However, I once heard someone saying “Simple people are impressed by Sophisticated things. Sophisticated people are impressed by simple things”. And this statement holds firmly for Pomodoro. Once I tried it I realized that it is actually pretty useful.
I will get back to the benefits of it shortly after I present to you its “extension”.
Kanban – The Pomodoro extension
The Pomodoro technique by itself is good, but in combination with the agile methodology – Kanban, it quickly became my favorite productivity tool. Kanban is yet another simple methodology, which defines that you should split your tasks in three columns – To Do, Doing and Done. The combination of the two results in this amazing site – kanbanflow.
In this site, you can create the Kanban columns – To Do, Doing and Done, but you can add more custom columns. Furthermore, you can create tasks and set different colors for them based on the amount of Pomodori you think they will take you for finishing them. And it has an embedded timer, which tracks 25 minutes against a task and accumulates the time spent on each task. Finally, it can show you a full log of your work for past months.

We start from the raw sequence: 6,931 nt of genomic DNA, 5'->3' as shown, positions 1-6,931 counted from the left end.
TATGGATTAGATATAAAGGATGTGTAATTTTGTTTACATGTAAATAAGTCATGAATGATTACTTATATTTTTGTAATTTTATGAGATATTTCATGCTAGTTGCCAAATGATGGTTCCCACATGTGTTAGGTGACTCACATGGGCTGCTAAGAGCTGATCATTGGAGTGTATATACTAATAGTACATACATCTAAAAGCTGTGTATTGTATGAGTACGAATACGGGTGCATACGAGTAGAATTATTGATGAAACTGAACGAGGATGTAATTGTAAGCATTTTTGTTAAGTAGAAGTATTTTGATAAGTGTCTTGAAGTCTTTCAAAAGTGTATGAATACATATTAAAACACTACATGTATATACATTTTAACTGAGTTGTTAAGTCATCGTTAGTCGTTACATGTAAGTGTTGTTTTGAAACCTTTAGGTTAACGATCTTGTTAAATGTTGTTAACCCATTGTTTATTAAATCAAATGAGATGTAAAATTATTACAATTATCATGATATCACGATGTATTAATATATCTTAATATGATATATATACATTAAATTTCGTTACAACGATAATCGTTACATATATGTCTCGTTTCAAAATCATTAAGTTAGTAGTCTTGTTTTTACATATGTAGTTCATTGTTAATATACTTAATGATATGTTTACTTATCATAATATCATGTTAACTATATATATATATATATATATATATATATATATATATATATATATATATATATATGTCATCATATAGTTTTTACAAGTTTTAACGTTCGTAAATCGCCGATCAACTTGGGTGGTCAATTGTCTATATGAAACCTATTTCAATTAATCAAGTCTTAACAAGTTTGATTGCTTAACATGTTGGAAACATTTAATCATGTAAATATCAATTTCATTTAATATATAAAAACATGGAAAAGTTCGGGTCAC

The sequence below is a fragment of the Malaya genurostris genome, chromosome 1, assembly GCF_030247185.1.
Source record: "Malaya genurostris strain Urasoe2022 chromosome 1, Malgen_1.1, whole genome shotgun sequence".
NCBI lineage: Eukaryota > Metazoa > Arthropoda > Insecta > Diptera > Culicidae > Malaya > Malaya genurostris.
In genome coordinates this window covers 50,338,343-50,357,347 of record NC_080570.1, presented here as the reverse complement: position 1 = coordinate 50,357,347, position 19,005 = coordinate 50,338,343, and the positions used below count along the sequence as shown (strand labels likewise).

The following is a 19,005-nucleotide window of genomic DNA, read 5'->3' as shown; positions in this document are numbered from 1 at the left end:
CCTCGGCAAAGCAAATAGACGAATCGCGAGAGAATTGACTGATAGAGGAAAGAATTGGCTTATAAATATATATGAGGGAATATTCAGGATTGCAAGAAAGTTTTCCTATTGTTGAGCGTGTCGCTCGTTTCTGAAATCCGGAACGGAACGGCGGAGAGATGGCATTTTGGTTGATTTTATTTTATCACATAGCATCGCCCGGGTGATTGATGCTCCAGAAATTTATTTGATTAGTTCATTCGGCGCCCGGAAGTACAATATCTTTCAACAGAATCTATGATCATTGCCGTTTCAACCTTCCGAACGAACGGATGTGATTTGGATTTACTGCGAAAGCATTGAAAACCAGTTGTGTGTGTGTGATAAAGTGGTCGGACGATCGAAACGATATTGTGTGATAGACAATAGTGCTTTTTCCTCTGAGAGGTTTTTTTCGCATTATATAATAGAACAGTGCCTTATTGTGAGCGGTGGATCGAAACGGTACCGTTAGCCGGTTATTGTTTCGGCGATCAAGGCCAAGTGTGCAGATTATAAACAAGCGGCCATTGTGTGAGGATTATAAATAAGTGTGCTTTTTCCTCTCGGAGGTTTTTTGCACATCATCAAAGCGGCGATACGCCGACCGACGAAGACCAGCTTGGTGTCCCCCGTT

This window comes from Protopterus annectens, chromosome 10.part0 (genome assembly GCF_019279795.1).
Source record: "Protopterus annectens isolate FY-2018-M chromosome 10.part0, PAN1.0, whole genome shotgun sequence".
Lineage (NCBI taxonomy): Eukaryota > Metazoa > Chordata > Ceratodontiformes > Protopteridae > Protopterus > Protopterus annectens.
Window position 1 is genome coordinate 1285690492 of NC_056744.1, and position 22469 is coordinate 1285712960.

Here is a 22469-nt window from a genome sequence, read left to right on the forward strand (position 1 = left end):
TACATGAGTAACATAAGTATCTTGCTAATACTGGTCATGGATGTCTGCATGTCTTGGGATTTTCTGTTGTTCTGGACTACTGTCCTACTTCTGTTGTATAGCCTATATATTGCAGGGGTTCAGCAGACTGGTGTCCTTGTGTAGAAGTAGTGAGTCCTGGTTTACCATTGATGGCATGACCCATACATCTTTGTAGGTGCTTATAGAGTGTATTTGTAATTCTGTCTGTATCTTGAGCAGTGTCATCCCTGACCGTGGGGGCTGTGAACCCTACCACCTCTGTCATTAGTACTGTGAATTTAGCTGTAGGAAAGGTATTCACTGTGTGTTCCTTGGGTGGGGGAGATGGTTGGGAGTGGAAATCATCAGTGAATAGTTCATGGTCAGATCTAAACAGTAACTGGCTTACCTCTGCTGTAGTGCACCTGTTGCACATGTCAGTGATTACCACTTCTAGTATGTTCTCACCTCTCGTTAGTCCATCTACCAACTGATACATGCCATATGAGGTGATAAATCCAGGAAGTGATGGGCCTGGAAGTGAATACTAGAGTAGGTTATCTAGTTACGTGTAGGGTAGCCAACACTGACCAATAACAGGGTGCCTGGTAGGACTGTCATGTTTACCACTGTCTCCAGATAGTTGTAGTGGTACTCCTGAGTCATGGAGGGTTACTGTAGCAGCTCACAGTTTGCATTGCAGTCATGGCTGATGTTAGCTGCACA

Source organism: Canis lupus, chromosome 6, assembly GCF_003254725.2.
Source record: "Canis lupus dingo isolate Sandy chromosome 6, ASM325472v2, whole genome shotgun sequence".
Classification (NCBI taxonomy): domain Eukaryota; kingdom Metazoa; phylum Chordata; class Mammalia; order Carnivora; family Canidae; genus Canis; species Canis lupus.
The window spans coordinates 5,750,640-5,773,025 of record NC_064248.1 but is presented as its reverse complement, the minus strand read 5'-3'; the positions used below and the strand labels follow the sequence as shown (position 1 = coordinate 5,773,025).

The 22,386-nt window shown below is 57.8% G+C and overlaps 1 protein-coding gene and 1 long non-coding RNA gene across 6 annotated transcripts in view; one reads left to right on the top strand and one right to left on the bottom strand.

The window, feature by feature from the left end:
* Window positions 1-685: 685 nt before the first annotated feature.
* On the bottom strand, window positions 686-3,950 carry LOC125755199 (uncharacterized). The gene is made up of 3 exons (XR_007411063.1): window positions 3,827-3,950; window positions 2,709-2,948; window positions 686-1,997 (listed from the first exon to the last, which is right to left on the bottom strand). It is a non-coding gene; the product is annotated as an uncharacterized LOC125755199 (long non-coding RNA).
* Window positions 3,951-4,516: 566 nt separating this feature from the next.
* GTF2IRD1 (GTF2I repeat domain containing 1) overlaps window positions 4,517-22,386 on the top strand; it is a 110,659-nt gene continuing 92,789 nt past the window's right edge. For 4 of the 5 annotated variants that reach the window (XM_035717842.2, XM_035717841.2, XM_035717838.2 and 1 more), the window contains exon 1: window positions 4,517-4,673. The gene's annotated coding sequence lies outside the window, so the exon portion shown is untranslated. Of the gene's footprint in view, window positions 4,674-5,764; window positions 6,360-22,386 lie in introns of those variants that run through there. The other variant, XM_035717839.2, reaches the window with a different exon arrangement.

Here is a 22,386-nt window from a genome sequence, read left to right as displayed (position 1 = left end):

Here is a screenshot of my Kanban board:
I like to color my tasks based on how much Pomodori it takes me to complete them:
Normally, I avoid using the “more than three” color as that makes tasks look scary. Instead, I try to break them up in several simpler tasks which take less Pomodori. I also have columns for the week days, along with the equivalents of the classical Kanban columns – Today, Done and Later.
I also have a column called TODO. Its purpose is to put tasks which do not qualify as a pomodoro task such as – going to the hairdresser, visiting a shop or similar. That is based on the classical and clumsy TODO workflow but I use it only for non-work related tasks.
Why is it effective?